The first challenge is to rein in debt, which has increased more than fivefold economy-wide over the last decade, and now exceeds 300% of GDP – similar to advanced-country levels. While China can afford to consume and invest more, given its high domestic savings rate, it will also need to deepen its equity markets, in order to lower long-term debt risks.
Second, China must find ways to advance renminbi internationalization. Since 2009, China’s government has been working hard to expand the currency’s international use. But, according to the Bank for International Settlements, the renminbi accounted for just 2.1% of total daily foreign-exchange trading in April of this year – far behind the US dollar (44%), the euro (16%), and the Japanese yen (8.5%).
China will also need to adjust to having a broadly balanced current account, after decades as a major surplus country. In order to maintain a healthy balance of payments and avoid taking on too much risk, China must now ensure that its capital outflows are roughly balanced with inflows of foreign funds.
The fourth challenge China faces in achieving further global integration lies in the unfriendly external environment, shaped by anxieties over excessive or uneven flows of goods, capital, data, people, and culture. Nowhere is this more apparent than in US President Donald Trump’s administration and its assault on the global trading system, including an escalating trade war with China.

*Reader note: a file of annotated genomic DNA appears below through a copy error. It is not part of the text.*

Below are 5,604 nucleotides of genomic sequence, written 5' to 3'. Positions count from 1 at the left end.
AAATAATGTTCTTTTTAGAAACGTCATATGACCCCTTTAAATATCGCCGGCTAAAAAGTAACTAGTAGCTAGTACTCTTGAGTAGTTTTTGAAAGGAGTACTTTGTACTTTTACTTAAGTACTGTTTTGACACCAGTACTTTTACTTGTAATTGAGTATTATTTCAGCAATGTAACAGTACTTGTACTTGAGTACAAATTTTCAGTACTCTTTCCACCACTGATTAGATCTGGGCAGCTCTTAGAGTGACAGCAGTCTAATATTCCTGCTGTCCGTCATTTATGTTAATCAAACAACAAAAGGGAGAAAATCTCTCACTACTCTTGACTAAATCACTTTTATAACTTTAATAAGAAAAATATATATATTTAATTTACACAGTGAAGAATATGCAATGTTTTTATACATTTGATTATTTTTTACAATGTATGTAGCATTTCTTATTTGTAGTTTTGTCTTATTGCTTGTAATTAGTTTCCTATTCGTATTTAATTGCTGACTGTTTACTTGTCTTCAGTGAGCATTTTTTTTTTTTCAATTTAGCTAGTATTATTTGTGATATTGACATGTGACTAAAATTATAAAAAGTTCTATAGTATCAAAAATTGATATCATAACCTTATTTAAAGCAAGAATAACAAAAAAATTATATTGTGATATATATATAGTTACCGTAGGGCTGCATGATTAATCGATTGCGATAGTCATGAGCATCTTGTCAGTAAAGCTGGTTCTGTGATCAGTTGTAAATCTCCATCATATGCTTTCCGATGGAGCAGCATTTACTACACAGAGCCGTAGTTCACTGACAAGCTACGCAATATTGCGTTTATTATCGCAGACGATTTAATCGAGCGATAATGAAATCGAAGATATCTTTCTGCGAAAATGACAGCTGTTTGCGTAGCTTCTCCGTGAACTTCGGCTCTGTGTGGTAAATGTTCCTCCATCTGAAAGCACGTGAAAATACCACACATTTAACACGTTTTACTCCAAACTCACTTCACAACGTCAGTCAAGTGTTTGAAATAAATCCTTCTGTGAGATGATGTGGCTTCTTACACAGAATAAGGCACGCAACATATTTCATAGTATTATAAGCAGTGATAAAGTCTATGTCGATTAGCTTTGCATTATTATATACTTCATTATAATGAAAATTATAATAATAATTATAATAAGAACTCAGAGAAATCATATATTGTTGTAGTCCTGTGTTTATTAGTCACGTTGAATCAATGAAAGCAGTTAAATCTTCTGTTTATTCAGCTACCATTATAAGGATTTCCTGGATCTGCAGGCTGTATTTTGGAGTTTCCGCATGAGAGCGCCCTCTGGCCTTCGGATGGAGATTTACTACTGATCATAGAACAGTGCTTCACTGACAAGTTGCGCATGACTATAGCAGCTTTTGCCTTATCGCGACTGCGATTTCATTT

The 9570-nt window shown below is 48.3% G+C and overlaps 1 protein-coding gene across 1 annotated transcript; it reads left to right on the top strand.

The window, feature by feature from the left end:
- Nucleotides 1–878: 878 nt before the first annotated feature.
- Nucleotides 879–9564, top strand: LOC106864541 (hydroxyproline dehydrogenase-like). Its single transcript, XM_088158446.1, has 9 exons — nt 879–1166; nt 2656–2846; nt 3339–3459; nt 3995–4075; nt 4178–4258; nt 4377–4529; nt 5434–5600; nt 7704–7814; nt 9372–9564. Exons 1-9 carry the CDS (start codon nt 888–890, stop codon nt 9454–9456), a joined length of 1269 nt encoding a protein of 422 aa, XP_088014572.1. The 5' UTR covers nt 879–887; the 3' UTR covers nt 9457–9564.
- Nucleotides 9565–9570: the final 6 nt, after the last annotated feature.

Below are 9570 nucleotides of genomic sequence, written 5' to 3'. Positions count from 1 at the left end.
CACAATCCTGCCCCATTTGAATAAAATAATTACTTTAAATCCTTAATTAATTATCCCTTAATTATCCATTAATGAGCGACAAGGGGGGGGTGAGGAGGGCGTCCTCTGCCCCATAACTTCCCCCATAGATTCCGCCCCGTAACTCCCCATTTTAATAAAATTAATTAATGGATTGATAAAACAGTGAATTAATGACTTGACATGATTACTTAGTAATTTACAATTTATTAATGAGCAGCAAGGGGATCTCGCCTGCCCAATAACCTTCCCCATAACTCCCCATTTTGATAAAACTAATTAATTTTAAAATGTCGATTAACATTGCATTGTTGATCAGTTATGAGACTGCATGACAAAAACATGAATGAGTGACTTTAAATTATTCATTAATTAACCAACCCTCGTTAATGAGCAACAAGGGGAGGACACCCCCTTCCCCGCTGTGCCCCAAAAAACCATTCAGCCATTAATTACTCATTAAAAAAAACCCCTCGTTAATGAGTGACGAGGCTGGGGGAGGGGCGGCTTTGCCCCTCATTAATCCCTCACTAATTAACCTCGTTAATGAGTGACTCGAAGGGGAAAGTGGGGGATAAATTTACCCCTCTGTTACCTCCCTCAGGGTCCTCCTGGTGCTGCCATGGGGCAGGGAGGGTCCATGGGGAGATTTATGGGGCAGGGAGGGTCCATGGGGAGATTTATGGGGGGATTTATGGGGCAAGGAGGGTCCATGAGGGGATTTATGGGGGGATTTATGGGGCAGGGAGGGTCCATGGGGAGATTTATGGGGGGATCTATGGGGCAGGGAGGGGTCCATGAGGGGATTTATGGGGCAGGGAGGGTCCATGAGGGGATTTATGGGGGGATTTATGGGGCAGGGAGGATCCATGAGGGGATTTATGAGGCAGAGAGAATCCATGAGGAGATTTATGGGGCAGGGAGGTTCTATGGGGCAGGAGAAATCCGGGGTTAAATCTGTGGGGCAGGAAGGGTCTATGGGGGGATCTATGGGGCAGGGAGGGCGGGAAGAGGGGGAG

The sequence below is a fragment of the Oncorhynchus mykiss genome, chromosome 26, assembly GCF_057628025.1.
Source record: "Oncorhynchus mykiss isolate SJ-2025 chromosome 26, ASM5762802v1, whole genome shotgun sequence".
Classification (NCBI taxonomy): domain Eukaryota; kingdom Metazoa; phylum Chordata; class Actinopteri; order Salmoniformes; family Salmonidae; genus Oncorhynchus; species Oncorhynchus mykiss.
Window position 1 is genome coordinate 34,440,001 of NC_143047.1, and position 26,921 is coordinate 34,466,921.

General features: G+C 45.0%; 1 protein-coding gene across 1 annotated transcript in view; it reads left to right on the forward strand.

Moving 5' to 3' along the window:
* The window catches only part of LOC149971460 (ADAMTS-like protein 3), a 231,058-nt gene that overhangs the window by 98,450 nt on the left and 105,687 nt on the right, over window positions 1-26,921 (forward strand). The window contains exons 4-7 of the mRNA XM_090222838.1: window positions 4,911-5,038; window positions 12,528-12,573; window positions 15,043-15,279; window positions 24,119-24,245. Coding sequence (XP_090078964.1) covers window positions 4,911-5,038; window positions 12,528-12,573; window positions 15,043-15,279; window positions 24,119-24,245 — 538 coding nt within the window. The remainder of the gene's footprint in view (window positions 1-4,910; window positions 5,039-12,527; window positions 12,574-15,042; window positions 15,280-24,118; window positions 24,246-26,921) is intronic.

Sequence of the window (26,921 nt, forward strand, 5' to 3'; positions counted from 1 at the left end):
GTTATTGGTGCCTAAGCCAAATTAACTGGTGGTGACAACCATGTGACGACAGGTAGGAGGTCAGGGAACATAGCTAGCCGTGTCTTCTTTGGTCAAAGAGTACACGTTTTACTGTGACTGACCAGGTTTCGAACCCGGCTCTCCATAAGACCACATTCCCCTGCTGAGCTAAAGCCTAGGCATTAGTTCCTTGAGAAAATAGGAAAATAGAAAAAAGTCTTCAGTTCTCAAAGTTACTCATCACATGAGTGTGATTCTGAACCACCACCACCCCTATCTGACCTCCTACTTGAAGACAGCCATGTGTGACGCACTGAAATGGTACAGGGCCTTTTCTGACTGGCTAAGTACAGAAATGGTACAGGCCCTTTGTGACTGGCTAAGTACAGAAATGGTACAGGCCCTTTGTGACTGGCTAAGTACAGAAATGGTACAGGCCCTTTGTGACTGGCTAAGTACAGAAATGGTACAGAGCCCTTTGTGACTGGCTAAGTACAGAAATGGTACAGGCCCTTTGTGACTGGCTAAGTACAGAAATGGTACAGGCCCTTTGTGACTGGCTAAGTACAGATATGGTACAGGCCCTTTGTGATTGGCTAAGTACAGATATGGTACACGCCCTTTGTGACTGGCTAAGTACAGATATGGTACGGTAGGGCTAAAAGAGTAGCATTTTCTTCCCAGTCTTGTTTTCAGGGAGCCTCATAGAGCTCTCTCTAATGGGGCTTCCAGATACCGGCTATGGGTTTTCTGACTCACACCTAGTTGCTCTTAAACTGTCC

With negotiations having failed to end that trade war – not least because of fundamentally different worldviews – the Trump administration is doing everything it can to “win.” Most recently, it proposed new regulations that would expand the government’s authority, through the Committee on Foreign Investment in the United States (CFIUS), to block transactions relating to technology, infrastructure, personal data, and real estate on national-security grounds. The rules would affect actors, such as China, that trade with countries that are subject to US sanctions.
The escalating conflict with the US puts severe pressure on China’s gradual “pilot and expand” strategy. To be sure, China has broadened its two-tier approach to integration in recent years, incorporating a growing number of mainland provinces into pilot projects like the Shanghai free-trade zone. China hopes that, much like Hong Kong, these pilot cities can sustain its integration momentum, helping it gradually align its legal and regulatory regime with global frameworks for trade, finance, taxation, and other transactions.
But China will need to expand and augment these efforts if it is to protect its linkages to global finance, data, and knowledge networks. Only with bold, smart, and innovative action can policymakers ensure that China’s pilot cities continue to lead the way toward a more open, integrated, peaceful, and prosperous future.
Copyright: Project Syndicate, 2019.